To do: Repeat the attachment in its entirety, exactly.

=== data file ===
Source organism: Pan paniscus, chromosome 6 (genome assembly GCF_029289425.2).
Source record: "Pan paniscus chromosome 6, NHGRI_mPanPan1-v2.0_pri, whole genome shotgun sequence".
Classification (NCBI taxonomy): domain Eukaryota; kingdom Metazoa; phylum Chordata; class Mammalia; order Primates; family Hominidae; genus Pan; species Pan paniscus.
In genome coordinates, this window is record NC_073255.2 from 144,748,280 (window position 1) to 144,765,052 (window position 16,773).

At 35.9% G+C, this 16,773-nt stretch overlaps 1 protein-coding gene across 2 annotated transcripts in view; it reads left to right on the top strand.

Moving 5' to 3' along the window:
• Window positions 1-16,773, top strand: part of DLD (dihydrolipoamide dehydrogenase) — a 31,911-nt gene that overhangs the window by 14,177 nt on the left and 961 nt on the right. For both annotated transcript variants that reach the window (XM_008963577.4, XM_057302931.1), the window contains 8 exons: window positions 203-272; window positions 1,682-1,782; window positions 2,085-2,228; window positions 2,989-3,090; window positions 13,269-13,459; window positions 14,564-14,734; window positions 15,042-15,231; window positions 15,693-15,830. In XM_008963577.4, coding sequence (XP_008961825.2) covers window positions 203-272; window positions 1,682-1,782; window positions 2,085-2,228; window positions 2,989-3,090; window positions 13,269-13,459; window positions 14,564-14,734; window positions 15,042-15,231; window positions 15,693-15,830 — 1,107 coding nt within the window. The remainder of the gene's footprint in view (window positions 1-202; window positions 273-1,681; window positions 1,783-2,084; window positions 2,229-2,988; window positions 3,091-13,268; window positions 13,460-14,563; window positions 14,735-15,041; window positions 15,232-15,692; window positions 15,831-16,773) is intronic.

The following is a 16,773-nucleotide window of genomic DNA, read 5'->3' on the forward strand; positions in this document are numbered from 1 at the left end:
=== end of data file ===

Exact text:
Source organism: Pan paniscus, chromosome 6 (genome assembly GCF_029289425.2).
Source record: "Pan paniscus chromosome 6, NHGRI_mPanPan1-v2.0_pri, whole genome shotgun sequence".
Classification (NCBI taxonomy): domain Eukaryota; kingdom Metazoa; phylum Chordata; class Mammalia; order Primates; family Hominidae; genus Pan; species Pan paniscus.
In genome coordinates, this window is record NC_073255.2 from 144,748,280 (window position 1) to 144,765,052 (window position 16,773).

At 35.9% G+C, this 16,773-nt stretch overlaps 1 protein-coding gene across 2 annotated transcripts in view; it reads left to right on the top strand.

Moving 5' to 3' along the window:
• Window positions 1-16,773, top strand: part of DLD (dihydrolipoamide dehydrogenase) — a 31,911-nt gene that overhangs the window by 14,177 nt on the left and 961 nt on the right. For both annotated transcript variants that reach the window (XM_008963577.4, XM_057302931.1), the window contains 8 exons: window positions 203-272; window positions 1,682-1,782; window positions 2,085-2,228; window positions 2,989-3,090; window positions 13,269-13,459; window positions 14,564-14,734; window positions 15,042-15,231; window positions 15,693-15,830. In XM_008963577.4, coding sequence (XP_008961825.2) covers window positions 203-272; window positions 1,682-1,782; window positions 2,085-2,228; window positions 2,989-3,090; window positions 13,269-13,459; window positions 14,564-14,734; window positions 15,042-15,231; window positions 15,693-15,830 — 1,107 coding nt within the window. The remainder of the gene's footprint in view (window positions 1-202; window positions 273-1,681; window positions 1,783-2,084; window positions 2,229-2,988; window positions 3,091-13,268; window positions 13,460-14,563; window positions 14,735-15,041; window positions 15,232-15,692; window positions 15,831-16,773) is intronic.

The following is a 16,773-nucleotide window of genomic DNA, read 5'->3' on the forward strand; positions in this document are numbered from 1 at the left end: